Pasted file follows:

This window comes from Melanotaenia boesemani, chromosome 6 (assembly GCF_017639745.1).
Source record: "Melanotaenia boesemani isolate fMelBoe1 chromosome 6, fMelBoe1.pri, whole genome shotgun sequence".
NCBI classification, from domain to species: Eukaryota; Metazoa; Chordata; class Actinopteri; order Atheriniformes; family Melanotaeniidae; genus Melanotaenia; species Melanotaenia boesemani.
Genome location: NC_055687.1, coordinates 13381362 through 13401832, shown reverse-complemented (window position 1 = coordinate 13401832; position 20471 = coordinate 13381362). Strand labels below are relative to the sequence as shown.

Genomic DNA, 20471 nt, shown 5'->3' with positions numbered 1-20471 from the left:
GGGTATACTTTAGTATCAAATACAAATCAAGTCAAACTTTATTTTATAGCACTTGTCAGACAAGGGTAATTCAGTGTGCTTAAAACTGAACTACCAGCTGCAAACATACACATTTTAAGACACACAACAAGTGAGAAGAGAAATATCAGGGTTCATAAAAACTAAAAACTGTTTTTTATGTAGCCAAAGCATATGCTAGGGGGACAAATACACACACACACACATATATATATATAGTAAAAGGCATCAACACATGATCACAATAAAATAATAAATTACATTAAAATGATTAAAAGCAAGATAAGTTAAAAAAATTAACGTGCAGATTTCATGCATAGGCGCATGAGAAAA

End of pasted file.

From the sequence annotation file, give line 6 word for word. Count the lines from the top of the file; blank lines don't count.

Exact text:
GGGTATACTTTAGTATCAAATACAAATCAAGTCAAACTTTATTTTATAGCACTTGTCAGACAAGGGTAATTCAGTGTGCTTAAAACTGAACTACCAGCTGCAAACATACACATTTTAAGACACACAACAAGTGAGAAGAGAAATATCAGGGTTCATAAAAACTAAAAACTGTTTTTTATGTAGCCAAAGCATATGCTAGGGGGACAAATACACACACACACACATATATATATATAGTAAAAGGCATCAACACATGATCACAATAAAATAATAAATTACATTAAAATGATTAAAAGCAAGATAAGTTAAAAAAATTAACGTGCAGATTTCATGCATAGGCGCATGAGAAAA